Establish boundaries for difficult conversations
Have a framework for your conversation – what will this conversation look like? Will it be a debate? Will it be a discussion? If you want it to be philosophical, then maybe propose it to be philosophical.
The moment you hear someone say something you don’t like, the tendency is to throw around arguments. But, usually, the other person gets even more convinced of what they were thinking to begin with. What I would propose is asking: “I just heard you say X. Would it be OK if I asked you some questions about this?” or: “I would like to investigate your argument in a critical thinking way. Would you be OK if we did that?” This implies rules, it implies discipline.
Let go of the pressure of being ‘smart’
I was studying with a teacher called Oscar Brenifier. I was in his workshop, and what he does is expose people, as Socrates did. We all want to be smart, we all want to be liked, but because of what we all want to be, we stop thinking and start pretending.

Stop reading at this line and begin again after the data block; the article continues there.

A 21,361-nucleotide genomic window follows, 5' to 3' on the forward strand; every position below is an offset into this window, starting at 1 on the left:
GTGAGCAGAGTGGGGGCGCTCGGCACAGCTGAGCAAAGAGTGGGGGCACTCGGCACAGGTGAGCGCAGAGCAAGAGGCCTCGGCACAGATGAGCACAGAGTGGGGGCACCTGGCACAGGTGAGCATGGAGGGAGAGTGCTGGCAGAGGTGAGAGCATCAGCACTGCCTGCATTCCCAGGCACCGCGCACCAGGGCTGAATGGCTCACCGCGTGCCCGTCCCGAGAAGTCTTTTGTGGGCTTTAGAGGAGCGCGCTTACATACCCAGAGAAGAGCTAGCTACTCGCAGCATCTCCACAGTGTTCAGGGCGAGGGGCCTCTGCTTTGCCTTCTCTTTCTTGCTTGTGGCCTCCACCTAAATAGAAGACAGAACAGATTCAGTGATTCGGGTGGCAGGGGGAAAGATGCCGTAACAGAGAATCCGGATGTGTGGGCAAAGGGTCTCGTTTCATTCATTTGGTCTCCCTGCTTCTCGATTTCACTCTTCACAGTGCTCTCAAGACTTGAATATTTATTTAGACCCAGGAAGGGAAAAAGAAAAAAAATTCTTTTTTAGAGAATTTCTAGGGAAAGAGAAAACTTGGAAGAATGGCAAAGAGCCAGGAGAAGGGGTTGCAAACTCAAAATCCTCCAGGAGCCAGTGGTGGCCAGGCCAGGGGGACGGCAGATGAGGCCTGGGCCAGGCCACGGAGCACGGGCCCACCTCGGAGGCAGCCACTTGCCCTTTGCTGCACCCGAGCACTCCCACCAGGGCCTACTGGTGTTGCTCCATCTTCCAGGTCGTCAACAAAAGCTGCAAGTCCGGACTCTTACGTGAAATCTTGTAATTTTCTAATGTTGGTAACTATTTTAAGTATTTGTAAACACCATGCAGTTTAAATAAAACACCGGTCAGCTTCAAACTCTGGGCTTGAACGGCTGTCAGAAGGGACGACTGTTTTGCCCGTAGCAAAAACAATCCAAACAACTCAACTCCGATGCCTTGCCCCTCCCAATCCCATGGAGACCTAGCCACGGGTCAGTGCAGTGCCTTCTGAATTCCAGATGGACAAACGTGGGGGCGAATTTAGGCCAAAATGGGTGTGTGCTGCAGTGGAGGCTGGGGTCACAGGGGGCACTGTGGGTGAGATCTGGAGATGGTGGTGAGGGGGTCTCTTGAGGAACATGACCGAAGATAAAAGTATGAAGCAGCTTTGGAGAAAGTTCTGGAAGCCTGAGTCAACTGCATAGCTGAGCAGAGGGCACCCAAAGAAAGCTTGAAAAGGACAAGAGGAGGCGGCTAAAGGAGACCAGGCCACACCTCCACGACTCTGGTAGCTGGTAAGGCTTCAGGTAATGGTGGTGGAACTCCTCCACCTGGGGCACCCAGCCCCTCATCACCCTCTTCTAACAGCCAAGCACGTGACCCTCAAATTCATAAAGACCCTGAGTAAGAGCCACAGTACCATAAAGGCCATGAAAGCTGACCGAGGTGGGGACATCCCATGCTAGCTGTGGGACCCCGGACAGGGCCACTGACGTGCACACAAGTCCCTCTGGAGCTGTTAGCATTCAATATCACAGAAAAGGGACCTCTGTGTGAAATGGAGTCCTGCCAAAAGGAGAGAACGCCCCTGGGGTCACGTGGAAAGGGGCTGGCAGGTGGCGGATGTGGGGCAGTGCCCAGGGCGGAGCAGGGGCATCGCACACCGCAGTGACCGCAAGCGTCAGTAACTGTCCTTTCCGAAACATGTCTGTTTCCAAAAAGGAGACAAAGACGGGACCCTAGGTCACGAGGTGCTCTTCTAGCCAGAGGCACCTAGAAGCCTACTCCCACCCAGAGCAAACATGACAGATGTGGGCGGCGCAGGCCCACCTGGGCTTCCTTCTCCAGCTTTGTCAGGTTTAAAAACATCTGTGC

He had a dialogue with me in front of a group of 20 people, and he just started asking me questions, such as: “Why are you saying this?” Then, of course, I started getting a red face and sweating, and I was like: “I don’t know.” Within five minutes, he drew me to the conclusion that I was trying to be smart. Then, he looked me in the eye and said: “So, you want to be smart, right?” and I was like: “Yes, I guess I want to be smart.” “Well, you think you look smart now?” I was like: “No, I don’t think I do.” He concluded with: “So, you’re stupid. Congratulations, you’re human.”
It may sound like a big drama, but it was not. It was a big relief, actually, because from that moment on I did not have to pretend I was smart. There was all this thinking freedom that I did not have before, because I was using my hard drive for keeping up appearances.
We are stupid at times, we’re arrogant, we’re too quick. But the sooner you reconcile all those little parts of yourself, the more freedom you will have in your mind to start producing interesting things.